Reprieved Cape Town land invaders back police in clash with new arrivals

21 April 2020 - 18:27 By Aron Hyman
One of the 49 householders allowed to return to the Empolweni land piles up his belongings on April 20 2020.
One of the 49 householders allowed to return to the Empolweni land piles up his belongings on April 20 2020.
Image: Esa Alexander

Community leaders in a Khayelitsha informal settlement accused a group of land invaders of exploiting their court victory over the city of Cape Town.

On Tuesday, police disrupted an attempted land invasion in Empolweni, where a large group of people were demarcating plots of land.

Police fired rubber bullets and teargas to disperse dozens of people. Behind them, 49 residents who are allowed to occupy the land under an interim order granted by the Cape Town high court on Friday, watched as the newcomers fled.

Amid the chaos, community leaders Zandisile Dekeda and Oscar Mtshixa were trying to gather information from the 49 people.

“There are two sides here. The one side was at the high court where it was approved that people can build their shelters here,” said Mtshixa.

“The other side are people who came from other sites. They are putting up shelters here but they have not been approved to build their shelters.”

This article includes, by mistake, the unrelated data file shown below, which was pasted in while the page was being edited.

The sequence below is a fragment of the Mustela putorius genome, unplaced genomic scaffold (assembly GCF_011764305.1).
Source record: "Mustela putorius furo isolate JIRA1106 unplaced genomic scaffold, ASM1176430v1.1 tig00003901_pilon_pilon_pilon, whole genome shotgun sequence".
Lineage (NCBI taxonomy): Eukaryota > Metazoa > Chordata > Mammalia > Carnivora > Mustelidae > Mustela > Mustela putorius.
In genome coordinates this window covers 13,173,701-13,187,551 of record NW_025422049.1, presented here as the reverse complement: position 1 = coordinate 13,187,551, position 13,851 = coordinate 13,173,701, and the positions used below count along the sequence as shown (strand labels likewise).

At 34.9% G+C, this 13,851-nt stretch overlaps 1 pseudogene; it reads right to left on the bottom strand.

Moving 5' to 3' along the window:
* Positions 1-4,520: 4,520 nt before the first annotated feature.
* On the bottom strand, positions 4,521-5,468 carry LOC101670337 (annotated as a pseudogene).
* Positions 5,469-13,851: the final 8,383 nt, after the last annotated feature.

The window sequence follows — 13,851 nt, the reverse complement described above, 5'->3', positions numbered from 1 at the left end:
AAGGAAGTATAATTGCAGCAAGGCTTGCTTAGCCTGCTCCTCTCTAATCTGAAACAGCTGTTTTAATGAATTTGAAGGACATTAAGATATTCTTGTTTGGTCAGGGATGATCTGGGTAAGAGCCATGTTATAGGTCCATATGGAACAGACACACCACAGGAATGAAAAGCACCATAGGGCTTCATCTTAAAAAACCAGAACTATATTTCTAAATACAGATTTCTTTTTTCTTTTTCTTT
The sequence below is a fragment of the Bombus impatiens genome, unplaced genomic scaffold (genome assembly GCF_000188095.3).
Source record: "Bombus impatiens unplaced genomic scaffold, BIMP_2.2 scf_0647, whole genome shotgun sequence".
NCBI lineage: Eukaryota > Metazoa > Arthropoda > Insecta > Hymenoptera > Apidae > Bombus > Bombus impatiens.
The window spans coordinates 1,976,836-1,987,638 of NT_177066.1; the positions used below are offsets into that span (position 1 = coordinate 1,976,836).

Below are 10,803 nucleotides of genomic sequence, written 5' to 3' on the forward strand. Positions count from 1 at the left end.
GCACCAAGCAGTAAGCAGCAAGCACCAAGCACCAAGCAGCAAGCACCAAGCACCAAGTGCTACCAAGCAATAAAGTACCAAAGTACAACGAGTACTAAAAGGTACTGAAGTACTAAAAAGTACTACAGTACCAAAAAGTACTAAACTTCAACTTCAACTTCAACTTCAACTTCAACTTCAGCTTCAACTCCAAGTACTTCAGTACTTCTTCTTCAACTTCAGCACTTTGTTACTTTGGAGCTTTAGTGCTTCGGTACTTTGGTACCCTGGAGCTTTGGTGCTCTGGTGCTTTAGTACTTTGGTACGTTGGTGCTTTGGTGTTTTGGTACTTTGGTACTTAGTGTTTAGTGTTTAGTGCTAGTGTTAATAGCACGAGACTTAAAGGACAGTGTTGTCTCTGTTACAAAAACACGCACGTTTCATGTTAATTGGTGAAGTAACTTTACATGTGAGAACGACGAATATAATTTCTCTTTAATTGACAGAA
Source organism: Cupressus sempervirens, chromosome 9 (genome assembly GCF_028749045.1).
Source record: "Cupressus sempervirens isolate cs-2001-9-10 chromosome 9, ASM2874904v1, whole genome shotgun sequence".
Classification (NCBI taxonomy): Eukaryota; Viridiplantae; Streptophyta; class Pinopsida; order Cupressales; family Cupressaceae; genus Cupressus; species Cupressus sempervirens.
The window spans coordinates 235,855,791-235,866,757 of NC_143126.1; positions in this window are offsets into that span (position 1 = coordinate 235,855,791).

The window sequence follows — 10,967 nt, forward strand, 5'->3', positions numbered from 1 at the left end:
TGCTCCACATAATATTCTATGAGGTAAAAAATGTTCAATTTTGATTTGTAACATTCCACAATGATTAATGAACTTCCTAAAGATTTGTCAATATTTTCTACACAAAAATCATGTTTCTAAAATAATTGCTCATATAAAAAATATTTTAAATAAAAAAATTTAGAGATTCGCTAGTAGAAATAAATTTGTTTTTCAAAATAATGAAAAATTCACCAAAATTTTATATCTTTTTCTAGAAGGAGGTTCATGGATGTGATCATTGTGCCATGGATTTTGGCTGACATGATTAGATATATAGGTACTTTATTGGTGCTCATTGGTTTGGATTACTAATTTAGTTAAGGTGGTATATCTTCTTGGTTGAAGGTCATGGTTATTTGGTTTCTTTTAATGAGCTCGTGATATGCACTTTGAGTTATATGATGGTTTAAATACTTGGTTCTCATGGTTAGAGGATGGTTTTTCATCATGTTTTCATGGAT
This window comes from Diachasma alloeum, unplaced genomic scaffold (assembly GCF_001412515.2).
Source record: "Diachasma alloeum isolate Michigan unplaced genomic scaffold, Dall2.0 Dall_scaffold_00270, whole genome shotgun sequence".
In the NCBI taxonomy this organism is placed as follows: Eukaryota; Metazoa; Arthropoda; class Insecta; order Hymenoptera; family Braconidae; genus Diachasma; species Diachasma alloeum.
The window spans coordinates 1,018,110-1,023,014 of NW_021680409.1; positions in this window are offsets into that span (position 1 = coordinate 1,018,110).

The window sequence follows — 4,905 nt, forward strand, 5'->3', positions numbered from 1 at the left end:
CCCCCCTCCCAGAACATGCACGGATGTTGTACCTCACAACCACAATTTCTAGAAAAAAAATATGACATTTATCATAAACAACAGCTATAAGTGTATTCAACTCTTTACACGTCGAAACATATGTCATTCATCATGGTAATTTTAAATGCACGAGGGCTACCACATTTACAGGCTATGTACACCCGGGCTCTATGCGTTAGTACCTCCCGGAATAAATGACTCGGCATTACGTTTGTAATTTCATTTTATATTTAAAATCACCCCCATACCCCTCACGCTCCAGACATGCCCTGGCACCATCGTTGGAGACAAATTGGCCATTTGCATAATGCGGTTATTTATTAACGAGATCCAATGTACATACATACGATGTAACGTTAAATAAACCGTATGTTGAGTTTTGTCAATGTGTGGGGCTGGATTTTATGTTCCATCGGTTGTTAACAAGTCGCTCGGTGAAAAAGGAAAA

Dekeda said they had tried in vain to reason with the newcomers.

“Those people are latching on to our process just to disrupt what we are doing,” he said.

On Monday, the city council said it had returned seized building material to the 49 households that were removed from the land last week during the lockdown.

The high court will consider the merits of the case after the lockdown.

“The city has delivered material to 49 householders who illegally occupied a piece of land in Khayelitsha so as to adhere to the interim court order for temporary relief to these illegal occupiers during the remainder of the Covid-19 crisis,” said a city council statement.

“The judge emphasised that the city is entitled to protect its land against land invasion and is allowed to remove any new illegally erected structures with immediate effect. The court ruled in its interim order that there was no breach of any regulations by the city.”

Malusi Booi, the mayoral committee member for human settlements, said the council was allowed to remove any illegal structure put up by someone who was not among the original 49 occupiers.

“Land invasions are illegal. The judge acknowledged this aspect and emphatically denounced land grabs,” he said.

“In fact, the Legal Resources Centre wanted 300 people to be ‘returned’ to the land. The judge made it clear 49 may return in the interim until the merits of the case are heard.”


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